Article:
Too Much

JoAnna Bennett

JoAnna Bennett, O’Brien Communications Group

June 27, 2024

I think online shopping has ruined me. I was at Ulta with my kids last weekend looking for a specific skincare product. After searching the store for ten minutes, unsuccessfully, my brain thought of the internet. My how simple it would have been to type the name of the product in the search bar and have it pop up! But alas, I was ten minutes into this scavenger hunt, and still emptyhanded.

So, I did what any rational human being would do: I looked for someone in the store that could help. That’s when I found Laura! I showed her a picture of the product I was seeking and asked her to point me in the right direction. She frowned and informed me they had run out. Now what? I asked her if there was anything comparable in the store. She said nodded and guided me down an aisle to look at her recommended replacement. Laura assured me she had used the product herself and personally recommended it.

But …

I wasn’t sure if I could trust her. This was only one personal review from someone eager to make a sale. Could Laura be trusted? What was her motivation? Did other people like the product? Was one in-person review worth more than a hundred online reviews?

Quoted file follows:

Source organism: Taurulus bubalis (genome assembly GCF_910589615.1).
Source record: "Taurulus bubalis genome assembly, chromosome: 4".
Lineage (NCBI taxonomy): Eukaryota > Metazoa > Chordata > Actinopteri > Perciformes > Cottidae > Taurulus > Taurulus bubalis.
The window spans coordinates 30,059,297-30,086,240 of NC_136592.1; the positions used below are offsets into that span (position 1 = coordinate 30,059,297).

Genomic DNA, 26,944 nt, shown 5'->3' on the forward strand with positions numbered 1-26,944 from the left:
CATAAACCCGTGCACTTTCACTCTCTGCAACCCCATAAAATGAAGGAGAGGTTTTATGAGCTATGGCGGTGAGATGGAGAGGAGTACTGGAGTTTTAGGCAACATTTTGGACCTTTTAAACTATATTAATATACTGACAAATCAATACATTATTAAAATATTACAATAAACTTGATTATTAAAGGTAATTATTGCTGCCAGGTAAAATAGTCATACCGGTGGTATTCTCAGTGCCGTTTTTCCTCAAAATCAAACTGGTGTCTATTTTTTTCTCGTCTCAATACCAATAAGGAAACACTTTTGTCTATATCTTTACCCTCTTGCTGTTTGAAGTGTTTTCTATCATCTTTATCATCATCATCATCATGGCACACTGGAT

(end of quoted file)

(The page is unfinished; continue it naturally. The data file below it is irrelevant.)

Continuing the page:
I resisted the urge to look online and purchased the product solely on her recommendation. And I loved it. It smelled great and felt even better on my skin. 

But I couldn’t help myself. When I got home, I felt the urge to look up the reviews online. And guess what? It only received 3.9 out of 5 stars. Based on that rating, I’d have never purchased this product and frankly, I would’ve missed out.

Lesson Learned

Maybe there can be such a thing as too much information. We are bombarded with opinions when we shop online, and most of the time, we have no idea who these people are. I was skeptical of Laura’s insight when she was a real live person standing in front of me. So why am I not as skeptical of the reviews from strangers on the internet?

I suppose the researchers Judith Hibbard and Ellen Peters were right when they said, “More information doesn’t always improve decision-making; in fact, it can undermine it.”